The Scottish Information Commissioner is clearly taking claims FoI law may have been breached by the Scottish Government seriously.
“You idiot. You naive, foolish, irresponsible nincompoop … I quake at the imbecility of it.” Tony Blair did not hold back when describing his regret at introducing the Freedom of Information Act in 2000.
However, Westminster’s Justice Select Committee concluded the Act had been a “success” and “enhanced the UK’s democratic system”, while civil rights group Liberty believes it has played “an essential role in holding the State to account”.
So, if the allegations that Deputy First Minister John Swinney attempted to withhold information for political reasons and SNP special advisers screened responses for anything that might be embarrassing are true, this is nothing less than an attack on democracy itself. It could also, potentially, be illegal.
The Scottish Information Commissioner, Daren Fitzhenry, appears to mean business, publishing a letter to Parliamentary Business Minister Joe FitzPatrick in which he set out how he plans to assess “serious concerns” about the Scottish Government’s FoI system.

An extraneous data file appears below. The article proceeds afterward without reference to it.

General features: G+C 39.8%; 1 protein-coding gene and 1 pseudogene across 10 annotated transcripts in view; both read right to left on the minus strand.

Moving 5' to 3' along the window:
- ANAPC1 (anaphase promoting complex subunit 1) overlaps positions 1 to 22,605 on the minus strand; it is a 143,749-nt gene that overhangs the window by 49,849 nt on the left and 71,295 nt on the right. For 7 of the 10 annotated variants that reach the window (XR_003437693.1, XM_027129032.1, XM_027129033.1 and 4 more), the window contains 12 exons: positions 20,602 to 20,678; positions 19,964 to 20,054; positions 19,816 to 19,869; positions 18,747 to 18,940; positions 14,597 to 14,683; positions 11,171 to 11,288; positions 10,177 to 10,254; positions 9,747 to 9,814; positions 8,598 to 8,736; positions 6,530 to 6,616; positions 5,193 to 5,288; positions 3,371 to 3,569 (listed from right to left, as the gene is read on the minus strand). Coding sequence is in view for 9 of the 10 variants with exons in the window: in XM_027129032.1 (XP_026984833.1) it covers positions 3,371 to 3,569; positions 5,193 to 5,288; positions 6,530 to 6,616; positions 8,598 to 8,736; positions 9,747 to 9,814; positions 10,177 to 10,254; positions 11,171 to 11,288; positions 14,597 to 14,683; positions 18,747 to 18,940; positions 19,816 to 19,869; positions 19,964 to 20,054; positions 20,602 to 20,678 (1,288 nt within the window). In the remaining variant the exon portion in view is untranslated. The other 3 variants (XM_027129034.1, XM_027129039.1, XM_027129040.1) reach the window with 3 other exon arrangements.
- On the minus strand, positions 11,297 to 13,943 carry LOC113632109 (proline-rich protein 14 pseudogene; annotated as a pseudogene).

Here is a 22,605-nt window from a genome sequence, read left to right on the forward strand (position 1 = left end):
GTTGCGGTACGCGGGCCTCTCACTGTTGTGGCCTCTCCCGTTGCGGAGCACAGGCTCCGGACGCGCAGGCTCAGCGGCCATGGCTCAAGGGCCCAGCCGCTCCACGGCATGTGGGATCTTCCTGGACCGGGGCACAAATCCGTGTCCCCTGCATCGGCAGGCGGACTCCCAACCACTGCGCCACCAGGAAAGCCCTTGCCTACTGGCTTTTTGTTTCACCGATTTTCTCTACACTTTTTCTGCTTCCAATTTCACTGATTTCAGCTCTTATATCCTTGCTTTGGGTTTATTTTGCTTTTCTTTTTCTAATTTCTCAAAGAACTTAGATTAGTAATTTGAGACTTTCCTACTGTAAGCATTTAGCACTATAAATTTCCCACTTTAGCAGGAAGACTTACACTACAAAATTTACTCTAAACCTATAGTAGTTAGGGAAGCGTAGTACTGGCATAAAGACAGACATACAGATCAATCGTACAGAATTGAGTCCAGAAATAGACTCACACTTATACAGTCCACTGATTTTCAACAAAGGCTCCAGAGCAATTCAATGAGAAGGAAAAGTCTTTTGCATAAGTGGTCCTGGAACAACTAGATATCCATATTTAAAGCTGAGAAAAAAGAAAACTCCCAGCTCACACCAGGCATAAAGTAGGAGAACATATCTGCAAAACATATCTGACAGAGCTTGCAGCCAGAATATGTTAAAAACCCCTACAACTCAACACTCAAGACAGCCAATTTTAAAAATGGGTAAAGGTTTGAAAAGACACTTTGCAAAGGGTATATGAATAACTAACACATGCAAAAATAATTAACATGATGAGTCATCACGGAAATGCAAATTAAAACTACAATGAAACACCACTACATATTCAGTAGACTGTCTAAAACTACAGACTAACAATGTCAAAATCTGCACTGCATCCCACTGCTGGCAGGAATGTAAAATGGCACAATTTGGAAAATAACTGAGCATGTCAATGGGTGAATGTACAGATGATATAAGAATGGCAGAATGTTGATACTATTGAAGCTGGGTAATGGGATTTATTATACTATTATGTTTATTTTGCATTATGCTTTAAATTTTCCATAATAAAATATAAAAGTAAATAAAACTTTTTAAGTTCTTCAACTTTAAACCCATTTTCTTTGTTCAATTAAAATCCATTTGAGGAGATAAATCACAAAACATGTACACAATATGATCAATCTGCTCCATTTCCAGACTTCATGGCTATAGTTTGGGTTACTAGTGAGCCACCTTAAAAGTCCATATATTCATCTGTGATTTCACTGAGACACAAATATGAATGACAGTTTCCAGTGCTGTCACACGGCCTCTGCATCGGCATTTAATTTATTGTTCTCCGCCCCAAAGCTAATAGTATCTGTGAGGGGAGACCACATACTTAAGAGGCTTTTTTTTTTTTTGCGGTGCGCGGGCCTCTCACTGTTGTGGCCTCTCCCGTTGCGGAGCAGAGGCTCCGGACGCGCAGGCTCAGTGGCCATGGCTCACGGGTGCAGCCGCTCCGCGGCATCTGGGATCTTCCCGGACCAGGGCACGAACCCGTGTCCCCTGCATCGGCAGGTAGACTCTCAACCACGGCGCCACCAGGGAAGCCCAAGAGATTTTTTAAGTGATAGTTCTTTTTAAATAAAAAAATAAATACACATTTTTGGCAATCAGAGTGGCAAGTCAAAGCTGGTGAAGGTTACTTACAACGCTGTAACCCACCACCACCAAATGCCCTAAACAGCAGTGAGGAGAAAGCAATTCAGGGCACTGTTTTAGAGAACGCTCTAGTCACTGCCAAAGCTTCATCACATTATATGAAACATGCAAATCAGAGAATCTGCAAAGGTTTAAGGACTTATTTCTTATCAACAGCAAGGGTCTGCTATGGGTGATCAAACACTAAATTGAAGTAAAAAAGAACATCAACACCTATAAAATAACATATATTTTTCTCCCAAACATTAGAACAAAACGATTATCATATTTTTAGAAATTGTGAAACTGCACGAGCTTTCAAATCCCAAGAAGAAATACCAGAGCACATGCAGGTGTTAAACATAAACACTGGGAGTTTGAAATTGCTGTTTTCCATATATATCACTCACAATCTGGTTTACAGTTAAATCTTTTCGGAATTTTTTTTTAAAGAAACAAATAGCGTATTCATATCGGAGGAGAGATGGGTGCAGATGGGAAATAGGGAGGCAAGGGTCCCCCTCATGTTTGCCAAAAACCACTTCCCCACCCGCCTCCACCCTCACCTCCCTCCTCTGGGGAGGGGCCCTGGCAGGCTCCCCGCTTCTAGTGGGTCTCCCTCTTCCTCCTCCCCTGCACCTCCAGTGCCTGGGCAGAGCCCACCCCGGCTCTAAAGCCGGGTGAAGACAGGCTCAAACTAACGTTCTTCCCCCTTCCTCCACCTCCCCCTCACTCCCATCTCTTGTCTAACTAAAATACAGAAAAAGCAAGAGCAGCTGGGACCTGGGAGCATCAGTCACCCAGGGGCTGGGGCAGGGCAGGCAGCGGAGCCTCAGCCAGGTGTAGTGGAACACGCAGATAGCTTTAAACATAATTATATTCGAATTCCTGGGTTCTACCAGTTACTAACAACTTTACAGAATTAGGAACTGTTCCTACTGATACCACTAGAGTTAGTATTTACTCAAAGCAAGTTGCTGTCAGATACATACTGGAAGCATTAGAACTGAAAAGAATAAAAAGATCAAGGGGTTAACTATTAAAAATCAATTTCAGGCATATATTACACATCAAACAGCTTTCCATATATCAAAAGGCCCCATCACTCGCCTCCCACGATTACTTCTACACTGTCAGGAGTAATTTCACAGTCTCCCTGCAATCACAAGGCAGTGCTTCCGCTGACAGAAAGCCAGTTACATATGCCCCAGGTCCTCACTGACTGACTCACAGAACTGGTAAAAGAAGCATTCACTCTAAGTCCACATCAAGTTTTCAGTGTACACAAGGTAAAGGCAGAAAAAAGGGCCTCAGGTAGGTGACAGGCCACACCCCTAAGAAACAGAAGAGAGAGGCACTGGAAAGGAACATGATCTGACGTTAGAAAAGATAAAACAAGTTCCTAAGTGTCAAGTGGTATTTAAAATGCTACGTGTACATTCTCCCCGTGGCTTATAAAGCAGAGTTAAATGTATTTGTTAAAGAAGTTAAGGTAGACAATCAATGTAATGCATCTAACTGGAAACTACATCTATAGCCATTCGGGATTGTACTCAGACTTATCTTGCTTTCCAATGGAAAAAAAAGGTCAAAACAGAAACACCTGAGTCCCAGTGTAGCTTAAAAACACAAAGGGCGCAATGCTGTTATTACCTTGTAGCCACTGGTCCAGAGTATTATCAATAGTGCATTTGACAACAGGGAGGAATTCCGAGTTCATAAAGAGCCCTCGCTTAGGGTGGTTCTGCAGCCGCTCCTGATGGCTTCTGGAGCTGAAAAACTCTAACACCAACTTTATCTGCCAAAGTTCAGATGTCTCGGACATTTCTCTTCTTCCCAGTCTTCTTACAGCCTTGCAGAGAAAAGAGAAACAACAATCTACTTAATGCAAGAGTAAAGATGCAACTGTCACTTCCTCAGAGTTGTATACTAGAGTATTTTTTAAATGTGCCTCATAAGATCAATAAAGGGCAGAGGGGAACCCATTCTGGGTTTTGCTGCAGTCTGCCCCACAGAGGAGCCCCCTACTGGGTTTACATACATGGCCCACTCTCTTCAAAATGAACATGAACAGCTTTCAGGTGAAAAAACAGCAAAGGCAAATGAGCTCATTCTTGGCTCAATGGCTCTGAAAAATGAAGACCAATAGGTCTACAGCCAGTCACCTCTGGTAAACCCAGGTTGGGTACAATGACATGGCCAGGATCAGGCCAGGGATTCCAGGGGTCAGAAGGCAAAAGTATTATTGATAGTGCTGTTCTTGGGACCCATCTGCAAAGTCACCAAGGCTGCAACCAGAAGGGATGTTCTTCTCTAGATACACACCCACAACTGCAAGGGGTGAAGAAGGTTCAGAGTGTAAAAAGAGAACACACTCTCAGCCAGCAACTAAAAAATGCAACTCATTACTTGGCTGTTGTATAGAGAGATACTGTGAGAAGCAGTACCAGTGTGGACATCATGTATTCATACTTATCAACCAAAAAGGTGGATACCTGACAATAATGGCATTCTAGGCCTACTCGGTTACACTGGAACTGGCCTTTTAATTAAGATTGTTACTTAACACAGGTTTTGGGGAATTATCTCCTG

He said he would look into whether the “internal request handling procedures (particularly those that concern which officials should respond to, or advise on, requests) [were] consistent with FoI law” and whether there was “evidence of a practice of requests being blocked or refused for tenuous reasons”. Mr Fitzhenry plans to send two members of his staff to work alongside the Scottish Government’s FoI team and he “may also wish to interview staff and officeholders involved in the FoI process”.
Unsurprisingly, the Scottish Government can expect this to be a fairly open investigation – or “intervention under my enforcement policy” as the Commissioner described it. He told Mr FitzPatrick that there was a “strong public interest in providing as much information … as possible” about his progress.
Ministers’ defence of their actions at the moment relies on the idea that the legal duty to comply with the law lies with Scottish Ministers. If they are accountable it is “entirely appropriate for them to decide whether they are content with proposed information releases and exemptions applied in line with the FOI Act”, the Scottish Government said. While this principle seems sounds, it is the practice of it that is now coming under scrutiny. If FoI responses have not been truthful or have been drawn up with the use of spin doctors’ tricks to obscure the truth, this could get very serious.